FDA Orders Label Changes to Opioid-Containing Cold Medications to Protect Kids
The Food and Drug Administration (FDA) has issued an order directing the makers of cough and cold medications containing opioids such as hydrocodone and codeine to change their labels to restrict the use of those products for children younger than 18. The FDA is requiring safety labeling changes to limit the use of prescription opioid cough and cold medicines containing codeine or hydrocodone in children younger than 18 years old because the serious risks of these medicines outweigh their potential benefits in this population.
FDA Commissioner Scott Gottlieb, M.D., stated, given the epidemic of opioid addition, the FDA is concerned about unnecessary exposure to opioids, especially in young children. Any exposure to opioid containing medications can lead to future addiction. Children are at a particular risk in using these products due to their ability to rapidly metabolize the drugs, which concentrates the drugs affects. “It’s critical that we protect children from unnecessary exposure to prescription cough medicines containing codeine or hydrocodone. At the same time we’re taking steps to help reassure parents that treating the commons is possible without using opioid-containing products”, said Gottlieb.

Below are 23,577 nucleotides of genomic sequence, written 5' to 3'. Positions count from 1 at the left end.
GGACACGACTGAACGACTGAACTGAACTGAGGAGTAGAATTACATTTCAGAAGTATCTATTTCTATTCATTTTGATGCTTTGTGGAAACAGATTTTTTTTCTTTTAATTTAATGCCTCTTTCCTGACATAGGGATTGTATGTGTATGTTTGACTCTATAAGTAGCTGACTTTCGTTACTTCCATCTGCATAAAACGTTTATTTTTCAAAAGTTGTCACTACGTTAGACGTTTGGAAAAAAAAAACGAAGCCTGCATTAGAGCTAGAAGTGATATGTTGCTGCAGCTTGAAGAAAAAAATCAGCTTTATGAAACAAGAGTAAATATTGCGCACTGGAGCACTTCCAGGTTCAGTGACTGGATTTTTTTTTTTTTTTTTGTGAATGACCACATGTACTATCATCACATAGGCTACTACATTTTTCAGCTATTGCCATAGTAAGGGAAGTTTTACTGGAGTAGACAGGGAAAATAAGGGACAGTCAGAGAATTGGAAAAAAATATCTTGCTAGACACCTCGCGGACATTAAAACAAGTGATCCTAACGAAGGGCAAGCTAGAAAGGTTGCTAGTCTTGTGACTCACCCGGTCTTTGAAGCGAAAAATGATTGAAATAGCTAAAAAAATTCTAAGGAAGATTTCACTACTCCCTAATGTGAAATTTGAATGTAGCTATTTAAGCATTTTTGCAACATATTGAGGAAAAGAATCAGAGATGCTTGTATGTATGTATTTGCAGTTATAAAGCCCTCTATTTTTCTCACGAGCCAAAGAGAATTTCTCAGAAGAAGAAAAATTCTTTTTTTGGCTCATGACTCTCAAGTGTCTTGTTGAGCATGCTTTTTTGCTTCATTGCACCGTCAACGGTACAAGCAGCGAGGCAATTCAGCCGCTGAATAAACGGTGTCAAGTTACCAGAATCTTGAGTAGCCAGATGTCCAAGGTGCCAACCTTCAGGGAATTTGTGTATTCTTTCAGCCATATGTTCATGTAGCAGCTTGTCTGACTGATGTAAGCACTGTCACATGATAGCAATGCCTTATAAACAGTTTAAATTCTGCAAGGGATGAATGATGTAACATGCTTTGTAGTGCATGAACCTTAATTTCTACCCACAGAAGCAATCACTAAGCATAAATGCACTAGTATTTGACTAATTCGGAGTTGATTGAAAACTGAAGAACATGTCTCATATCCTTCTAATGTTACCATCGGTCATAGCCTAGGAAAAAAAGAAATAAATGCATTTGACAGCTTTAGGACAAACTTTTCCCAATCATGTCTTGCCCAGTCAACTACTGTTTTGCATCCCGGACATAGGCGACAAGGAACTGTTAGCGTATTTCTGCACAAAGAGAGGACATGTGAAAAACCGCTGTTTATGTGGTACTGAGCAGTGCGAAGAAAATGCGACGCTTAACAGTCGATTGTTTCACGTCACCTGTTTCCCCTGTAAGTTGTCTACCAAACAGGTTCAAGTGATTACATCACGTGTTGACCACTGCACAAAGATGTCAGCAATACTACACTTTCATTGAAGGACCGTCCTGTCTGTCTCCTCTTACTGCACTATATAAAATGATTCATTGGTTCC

The FDA is also requiring labeling for the medications to be updated with additional safety information for adult use – including an expanded Boxed Warning, the FDA’s most prominent warning ‒ notifying users about the risks of misuse, abuse, addiction, overdose and death, and slowed or difficult breathing that can result from exposure to codeine or hydrocodone.
Parents of children currently prescribed a cough and cold medicine containing codeine or hydrocodone are encouraged to talk to their pharmacist or doctor before taking any medication. Caregivers should also read all labels on all medications and over-the-counter products to check for codeine and hydrocodone. Common side effects of opioids include drowsiness, dizziness, nausea, vomiting, constipation, shortness of breath and headache.
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